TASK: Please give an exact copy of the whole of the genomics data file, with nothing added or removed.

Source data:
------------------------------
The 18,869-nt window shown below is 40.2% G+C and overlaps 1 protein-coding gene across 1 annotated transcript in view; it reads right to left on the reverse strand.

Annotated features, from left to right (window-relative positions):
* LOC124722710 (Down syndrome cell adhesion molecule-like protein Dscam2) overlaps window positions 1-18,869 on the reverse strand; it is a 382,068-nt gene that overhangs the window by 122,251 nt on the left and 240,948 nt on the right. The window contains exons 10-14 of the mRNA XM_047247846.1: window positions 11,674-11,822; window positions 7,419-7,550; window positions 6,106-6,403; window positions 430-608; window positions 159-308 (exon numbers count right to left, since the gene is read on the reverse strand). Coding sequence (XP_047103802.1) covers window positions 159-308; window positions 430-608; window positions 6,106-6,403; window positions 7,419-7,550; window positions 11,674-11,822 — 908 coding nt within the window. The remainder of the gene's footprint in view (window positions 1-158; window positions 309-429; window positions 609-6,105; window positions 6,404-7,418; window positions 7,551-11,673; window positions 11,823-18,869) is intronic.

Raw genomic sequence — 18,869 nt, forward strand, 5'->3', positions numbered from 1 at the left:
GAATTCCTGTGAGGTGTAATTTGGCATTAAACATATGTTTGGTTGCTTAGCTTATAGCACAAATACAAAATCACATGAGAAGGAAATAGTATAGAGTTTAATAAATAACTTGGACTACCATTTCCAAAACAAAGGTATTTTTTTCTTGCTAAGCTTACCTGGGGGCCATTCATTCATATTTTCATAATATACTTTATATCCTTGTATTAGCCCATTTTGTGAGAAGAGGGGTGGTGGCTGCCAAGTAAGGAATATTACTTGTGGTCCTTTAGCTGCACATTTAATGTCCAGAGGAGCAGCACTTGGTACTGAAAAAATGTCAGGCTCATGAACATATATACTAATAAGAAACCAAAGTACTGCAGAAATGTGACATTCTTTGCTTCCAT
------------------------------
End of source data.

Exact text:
The 18,869-nt window shown below is 40.2% G+C and overlaps 1 protein-coding gene across 1 annotated transcript in view; it reads right to left on the reverse strand.

Annotated features, from left to right (window-relative positions):
* LOC124722710 (Down syndrome cell adhesion molecule-like protein Dscam2) overlaps window positions 1-18,869 on the reverse strand; it is a 382,068-nt gene that overhangs the window by 122,251 nt on the left and 240,948 nt on the right. The window contains exons 10-14 of the mRNA XM_047247846.1: window positions 11,674-11,822; window positions 7,419-7,550; window positions 6,106-6,403; window positions 430-608; window positions 159-308 (exon numbers count right to left, since the gene is read on the reverse strand). Coding sequence (XP_047103802.1) covers window positions 159-308; window positions 430-608; window positions 6,106-6,403; window positions 7,419-7,550; window positions 11,674-11,822 — 908 coding nt within the window. The remainder of the gene's footprint in view (window positions 1-158; window positions 309-429; window positions 609-6,105; window positions 6,404-7,418; window positions 7,551-11,673; window positions 11,823-18,869) is intronic.

Raw genomic sequence — 18,869 nt, forward strand, 5'->3', positions numbered from 1 at the left:
GAATTCCTGTGAGGTGTAATTTGGCATTAAACATATGTTTGGTTGCTTAGCTTATAGCACAAATACAAAATCACATGAGAAGGAAATAGTATAGAGTTTAATAAATAACTTGGACTACCATTTCCAAAACAAAGGTATTTTTTTCTTGCTAAGCTTACCTGGGGGCCATTCATTCATATTTTCATAATATACTTTATATCCTTGTATTAGCCCATTTTGTGAGAAGAGGGGTGGTGGCTGCCAAGTAAGGAATATTACTTGTGGTCCTTTAGCTGCACATTTAATGTCCAGAGGAGCAGCACTTGGTACTGAAAAAATGTCAGGCTCATGAACATATATACTAATAAGAAACCAAAGTACTGCAGAAATGTGACATTCTTTGCTTCCAT